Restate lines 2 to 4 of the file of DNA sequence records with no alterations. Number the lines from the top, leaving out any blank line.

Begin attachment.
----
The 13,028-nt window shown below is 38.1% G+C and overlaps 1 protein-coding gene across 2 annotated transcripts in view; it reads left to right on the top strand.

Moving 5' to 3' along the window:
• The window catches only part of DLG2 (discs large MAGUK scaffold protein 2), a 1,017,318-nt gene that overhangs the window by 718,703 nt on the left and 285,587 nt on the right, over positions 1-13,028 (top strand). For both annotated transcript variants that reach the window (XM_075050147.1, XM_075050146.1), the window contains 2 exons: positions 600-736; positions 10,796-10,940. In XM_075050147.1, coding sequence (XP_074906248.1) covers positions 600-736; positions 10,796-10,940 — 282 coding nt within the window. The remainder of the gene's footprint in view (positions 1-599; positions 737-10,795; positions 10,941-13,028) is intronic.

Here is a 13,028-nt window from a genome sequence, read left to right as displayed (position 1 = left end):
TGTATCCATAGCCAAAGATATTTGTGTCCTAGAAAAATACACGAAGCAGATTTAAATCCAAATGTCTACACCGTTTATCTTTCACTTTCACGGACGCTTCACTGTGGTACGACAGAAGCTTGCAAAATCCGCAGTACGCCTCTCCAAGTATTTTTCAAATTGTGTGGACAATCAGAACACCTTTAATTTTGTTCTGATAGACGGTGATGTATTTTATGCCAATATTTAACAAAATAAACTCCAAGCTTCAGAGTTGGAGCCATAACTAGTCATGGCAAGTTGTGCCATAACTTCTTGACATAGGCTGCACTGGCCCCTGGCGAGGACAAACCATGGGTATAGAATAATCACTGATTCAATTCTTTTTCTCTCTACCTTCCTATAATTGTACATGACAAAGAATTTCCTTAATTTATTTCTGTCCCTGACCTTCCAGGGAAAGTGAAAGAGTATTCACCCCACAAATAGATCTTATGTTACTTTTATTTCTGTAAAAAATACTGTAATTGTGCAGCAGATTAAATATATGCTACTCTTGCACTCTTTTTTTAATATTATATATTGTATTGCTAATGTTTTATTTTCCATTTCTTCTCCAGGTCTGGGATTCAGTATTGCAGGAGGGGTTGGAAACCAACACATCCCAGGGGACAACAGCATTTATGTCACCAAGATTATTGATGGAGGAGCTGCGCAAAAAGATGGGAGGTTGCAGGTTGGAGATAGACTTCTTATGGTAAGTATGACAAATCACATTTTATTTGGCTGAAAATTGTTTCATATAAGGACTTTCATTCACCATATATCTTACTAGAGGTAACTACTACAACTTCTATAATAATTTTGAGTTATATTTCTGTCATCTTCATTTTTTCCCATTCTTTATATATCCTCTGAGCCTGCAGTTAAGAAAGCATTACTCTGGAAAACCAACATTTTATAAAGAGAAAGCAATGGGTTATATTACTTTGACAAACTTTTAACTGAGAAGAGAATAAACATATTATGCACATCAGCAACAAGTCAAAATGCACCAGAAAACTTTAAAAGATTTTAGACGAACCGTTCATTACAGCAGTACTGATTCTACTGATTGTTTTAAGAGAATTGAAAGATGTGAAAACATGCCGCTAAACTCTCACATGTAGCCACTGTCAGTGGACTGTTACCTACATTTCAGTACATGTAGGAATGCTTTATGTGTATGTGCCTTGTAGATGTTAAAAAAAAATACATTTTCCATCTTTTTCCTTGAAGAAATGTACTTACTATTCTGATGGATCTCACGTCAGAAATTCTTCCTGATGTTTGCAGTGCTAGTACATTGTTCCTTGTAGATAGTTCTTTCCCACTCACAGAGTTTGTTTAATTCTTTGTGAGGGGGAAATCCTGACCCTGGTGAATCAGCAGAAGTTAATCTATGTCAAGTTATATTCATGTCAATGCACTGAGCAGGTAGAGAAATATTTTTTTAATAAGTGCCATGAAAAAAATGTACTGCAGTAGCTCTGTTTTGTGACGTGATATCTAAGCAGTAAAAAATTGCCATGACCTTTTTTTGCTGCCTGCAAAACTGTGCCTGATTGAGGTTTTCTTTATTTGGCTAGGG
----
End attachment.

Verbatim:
Moving 5' to 3' along the window:
• The window catches only part of DLG2 (discs large MAGUK scaffold protein 2), a 1,017,318-nt gene that overhangs the window by 718,703 nt on the left and 285,587 nt on the right, over positions 1-13,028 (top strand). For both annotated transcript variants that reach the window (XM_075050147.1, XM_075050146.1), the window contains 2 exons: positions 600-736; positions 10,796-10,940. In XM_075050147.1, coding sequence (XP_074906248.1) covers positions 600-736; positions 10,796-10,940 — 282 coding nt within the window. The remainder of the gene's footprint in view (positions 1-599; positions 737-10,795; positions 10,941-13,028) is intronic.

Here is a 13,028-nt window from a genome sequence, read left to right as displayed (position 1 = left end):